Yet building a new, small nursing home that can handle only a relative handful of residents is an expensive proposition. “If it weren’t for the price tag, everyone would be doing it,” says Barry Berman, chief executive officer of the Chelsea Jewish Foundation, which owns the Leonard Florence Center. The home cost $36 million to build, with some two-thirds of the money coming from private donations and government programs. Most traditional nursing homes cost less than half that much, but the Leonard Florence Center is over twice the size of a traditional nursing home and was the first Green House to be built in an urban area. Its multistory construction is also a departure from the usual single-level, ranch-style homes that are typical of Green House centers. The payoff, however, has been the residents’ lower hospitalization and readmission rates. The center has also received high scores for resident and family satisfaction, which Berman describes as “off the charts.” The foundation is now undertaking a $13 million renovation of a 30-year-old, 120-bed skilled nursing facility across town from Leonard Florence. “We’re bringing in as many elements of the Green House as we can and doing our best to retrofit a traditional nursing home,” says Adam Berman, chief operating officer of the nonprofit.

The Green House model is receiving increased academic scrutiny, and early studies have shown positive trends in quality of life for residents, greater family satisfaction, and a lower incidence of rehospitalization, bedsores, depression and other health problems. According to the Green House Project, 83% of Green Houses received a rating of four out of five stars or better on the Centers for Medicare & Medicaid Services’ five-star quality rating system, compared to 42% of nursing homes nationally. But the data are early. “The jury’s still out on whether Green Houses or other small homes achieve equal or better clinical outcomes than traditional models, and whether they’re financially sustainable—factors that may ultimately matter a lot more than the humanistic components in terms of their future growth,” says Sheryl Zimmerman, a professor of social work and public health at the University of North Carolina, who authored a 2010 review of more than 150 articles on characteristics related to Green Houses.


EVEN IF GREEN HOUSES PROVE THEIR WORTH, not every nursing home operator will have the means or the motivation to build new facilities. “We’re investigating the Green House model, but some of our homes don’t have the space or land for new buildings,” says Signature HealthCare’s McAllister. “So the question for us is how to transform what we have for those who live and work there.”

Since 2011, Signature has implemented the Eden Alternative in one-third of its 73 facilities. At a Signature nursing home in north Florida, for example, residents run a country store, tend a large outdoor vegetable garden and greenhouse, and help at a local soup kitchen. At a Tennessee location, there are plants and aquariums throughout the facility, and many residents have caged birds in their rooms; in other homes, some people bring their own cats and dogs or interact with pets cared for by staff members.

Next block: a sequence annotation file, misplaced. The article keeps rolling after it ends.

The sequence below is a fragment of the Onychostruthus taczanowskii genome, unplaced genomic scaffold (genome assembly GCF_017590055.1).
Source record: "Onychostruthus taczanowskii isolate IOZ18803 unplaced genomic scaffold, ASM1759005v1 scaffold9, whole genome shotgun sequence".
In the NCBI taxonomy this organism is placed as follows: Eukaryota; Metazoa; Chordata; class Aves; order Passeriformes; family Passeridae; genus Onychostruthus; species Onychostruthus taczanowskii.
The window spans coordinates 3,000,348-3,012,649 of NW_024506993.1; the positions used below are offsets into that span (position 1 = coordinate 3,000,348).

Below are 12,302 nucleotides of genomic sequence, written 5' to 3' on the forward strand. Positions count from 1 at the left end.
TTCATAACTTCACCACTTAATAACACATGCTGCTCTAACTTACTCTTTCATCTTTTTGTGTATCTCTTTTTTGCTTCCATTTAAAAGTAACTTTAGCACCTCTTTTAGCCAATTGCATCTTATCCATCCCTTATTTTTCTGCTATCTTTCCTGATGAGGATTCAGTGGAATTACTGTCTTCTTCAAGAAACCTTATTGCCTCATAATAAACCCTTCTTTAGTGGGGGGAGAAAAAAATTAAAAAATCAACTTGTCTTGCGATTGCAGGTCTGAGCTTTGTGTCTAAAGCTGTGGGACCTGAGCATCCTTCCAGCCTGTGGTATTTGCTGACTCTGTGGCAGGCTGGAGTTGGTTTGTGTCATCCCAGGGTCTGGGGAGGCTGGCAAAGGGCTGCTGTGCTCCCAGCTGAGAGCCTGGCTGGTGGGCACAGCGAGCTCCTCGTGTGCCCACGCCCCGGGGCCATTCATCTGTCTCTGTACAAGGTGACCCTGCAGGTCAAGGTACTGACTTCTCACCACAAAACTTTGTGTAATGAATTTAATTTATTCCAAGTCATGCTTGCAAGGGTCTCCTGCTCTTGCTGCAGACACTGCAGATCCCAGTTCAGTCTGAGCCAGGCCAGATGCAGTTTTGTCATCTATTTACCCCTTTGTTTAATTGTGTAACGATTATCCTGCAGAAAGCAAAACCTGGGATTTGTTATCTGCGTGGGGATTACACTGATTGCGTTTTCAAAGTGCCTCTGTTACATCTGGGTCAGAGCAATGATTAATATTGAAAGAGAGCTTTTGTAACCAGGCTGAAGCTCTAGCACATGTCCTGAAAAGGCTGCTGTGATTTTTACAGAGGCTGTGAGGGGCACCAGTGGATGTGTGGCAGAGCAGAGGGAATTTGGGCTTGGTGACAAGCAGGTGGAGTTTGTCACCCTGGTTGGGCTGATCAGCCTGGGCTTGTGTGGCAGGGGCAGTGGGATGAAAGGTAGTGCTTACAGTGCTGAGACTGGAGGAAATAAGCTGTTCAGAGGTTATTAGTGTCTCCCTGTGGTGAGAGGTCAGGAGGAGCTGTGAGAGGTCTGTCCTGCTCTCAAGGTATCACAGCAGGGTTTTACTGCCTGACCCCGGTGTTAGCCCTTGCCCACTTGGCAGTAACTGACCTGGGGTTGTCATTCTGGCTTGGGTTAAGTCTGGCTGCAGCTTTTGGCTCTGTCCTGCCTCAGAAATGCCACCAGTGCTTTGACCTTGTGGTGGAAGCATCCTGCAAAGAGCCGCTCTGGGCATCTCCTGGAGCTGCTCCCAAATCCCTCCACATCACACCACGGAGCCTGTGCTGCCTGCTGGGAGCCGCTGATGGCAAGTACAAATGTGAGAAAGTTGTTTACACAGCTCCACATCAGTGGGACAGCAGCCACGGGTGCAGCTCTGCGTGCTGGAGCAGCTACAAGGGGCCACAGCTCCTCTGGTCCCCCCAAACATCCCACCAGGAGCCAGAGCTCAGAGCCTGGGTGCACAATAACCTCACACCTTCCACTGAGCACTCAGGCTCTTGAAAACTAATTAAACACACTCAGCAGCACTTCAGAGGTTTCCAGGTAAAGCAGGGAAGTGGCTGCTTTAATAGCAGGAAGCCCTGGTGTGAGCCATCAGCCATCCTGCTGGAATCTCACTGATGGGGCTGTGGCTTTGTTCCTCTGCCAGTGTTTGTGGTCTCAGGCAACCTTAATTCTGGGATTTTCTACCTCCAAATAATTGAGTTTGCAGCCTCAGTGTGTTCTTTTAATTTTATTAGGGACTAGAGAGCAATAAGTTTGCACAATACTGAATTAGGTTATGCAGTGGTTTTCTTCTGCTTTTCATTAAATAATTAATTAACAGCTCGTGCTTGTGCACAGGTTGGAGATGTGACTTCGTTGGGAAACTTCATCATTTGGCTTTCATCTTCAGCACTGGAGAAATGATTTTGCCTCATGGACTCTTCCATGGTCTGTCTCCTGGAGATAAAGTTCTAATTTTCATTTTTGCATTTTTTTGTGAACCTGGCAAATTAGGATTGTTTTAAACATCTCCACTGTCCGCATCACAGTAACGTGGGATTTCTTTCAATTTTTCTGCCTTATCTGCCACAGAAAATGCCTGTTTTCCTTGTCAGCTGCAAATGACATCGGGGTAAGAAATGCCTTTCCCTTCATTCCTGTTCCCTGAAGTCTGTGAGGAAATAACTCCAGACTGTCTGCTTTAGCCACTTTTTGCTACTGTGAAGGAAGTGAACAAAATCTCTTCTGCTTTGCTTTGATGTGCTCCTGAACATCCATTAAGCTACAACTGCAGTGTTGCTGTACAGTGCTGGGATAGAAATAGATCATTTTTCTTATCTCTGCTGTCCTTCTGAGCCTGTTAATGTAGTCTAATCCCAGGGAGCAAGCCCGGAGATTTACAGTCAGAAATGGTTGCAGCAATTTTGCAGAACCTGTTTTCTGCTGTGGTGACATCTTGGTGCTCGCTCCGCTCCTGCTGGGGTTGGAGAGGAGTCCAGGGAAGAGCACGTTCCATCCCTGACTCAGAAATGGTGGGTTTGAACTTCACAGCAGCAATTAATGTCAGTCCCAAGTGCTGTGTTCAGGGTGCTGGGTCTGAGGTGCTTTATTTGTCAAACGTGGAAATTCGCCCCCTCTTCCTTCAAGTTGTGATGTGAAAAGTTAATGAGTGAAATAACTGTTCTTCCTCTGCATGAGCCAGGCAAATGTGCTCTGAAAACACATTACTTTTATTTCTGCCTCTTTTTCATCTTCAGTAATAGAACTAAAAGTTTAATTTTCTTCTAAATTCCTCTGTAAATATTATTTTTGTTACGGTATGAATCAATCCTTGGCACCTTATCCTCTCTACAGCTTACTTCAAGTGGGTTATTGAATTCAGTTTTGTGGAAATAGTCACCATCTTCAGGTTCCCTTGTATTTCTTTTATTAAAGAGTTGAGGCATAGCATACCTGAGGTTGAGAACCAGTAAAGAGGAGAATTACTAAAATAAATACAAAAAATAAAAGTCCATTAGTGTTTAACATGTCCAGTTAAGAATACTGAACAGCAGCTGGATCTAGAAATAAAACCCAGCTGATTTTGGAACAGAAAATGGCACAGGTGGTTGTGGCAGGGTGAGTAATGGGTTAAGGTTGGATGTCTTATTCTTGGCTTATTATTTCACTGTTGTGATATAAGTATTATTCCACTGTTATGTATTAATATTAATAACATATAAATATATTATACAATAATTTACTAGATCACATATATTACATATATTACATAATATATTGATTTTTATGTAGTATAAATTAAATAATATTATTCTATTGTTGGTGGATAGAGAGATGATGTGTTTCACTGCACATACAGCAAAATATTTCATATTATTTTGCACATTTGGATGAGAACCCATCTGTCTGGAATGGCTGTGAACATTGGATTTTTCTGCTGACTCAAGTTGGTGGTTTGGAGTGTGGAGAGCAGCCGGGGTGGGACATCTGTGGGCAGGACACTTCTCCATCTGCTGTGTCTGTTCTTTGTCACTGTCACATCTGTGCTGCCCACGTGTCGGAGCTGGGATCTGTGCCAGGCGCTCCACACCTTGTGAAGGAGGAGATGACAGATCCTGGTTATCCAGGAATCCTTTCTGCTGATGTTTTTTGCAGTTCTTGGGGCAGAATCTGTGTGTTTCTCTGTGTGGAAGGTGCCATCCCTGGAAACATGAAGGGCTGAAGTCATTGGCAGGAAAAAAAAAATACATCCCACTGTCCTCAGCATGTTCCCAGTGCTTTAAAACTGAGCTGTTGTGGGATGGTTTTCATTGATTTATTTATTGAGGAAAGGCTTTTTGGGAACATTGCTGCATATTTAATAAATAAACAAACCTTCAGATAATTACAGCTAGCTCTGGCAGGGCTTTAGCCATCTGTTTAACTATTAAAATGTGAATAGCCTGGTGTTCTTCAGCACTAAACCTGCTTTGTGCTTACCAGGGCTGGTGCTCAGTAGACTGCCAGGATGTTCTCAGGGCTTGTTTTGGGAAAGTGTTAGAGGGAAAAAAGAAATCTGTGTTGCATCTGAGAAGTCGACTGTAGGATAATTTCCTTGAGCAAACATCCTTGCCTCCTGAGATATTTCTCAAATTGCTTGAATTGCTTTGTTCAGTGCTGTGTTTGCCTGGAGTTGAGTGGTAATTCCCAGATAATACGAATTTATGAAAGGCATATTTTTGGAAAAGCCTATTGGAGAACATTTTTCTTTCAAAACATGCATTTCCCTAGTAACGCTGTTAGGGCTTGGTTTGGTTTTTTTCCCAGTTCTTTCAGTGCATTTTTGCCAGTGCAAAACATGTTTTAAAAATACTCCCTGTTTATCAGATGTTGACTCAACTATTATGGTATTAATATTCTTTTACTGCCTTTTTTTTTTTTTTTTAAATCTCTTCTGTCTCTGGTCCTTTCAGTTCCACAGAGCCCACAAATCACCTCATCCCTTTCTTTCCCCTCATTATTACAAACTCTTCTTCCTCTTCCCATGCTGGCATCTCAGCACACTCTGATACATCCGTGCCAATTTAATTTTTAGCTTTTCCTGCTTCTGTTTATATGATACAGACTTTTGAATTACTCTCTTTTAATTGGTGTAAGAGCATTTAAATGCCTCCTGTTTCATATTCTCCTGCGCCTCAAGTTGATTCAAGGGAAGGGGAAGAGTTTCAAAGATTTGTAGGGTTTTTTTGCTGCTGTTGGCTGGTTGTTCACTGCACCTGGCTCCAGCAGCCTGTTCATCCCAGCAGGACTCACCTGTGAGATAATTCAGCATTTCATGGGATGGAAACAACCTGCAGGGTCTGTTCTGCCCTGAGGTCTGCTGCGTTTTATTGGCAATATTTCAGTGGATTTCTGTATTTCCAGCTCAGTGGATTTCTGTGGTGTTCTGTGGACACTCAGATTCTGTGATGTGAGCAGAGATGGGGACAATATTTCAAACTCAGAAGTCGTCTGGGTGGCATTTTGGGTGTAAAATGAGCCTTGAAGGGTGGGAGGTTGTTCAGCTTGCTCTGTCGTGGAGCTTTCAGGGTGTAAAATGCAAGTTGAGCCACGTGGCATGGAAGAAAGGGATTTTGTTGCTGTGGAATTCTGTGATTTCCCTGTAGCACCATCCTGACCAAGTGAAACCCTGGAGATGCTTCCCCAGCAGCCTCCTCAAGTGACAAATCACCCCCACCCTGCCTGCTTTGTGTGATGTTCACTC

More than 300 nursing facilities call themselves Eden homes, embracing the approach’s 10 principles aimed at reducing boredom and loneliness, and democratizing decision making among staff and residents. Studies of the model’s effectiveness have found a higher quality of care, reduced staff turnover and lower rates of infections for residents. “We felt Eden offered a lot of accountability, since it has processes to track the path of transformation, and it can be adapted to a particular environment,” says McAllister. At Signature, changes have ranged from renovations that eliminate nurses’ stations and replace administrative offices with larger common areas to coaching for staff and residents who create more flexible schedules. The organization is experimenting with different management models, such as a team approach that emphasizes more collaboration among nurses and aides, and with operational adjustments such as carving out “neighborhoods” to bring together residents who have been isolated in individual rooms along long corridors. According to McAllister, initial results from the 16 facilities in which Eden has been fully implemented show improvements in quality of life for residents and better scores on clinical measures, including a 50% reduction in the use of antipsychotic medications during six months at one facility.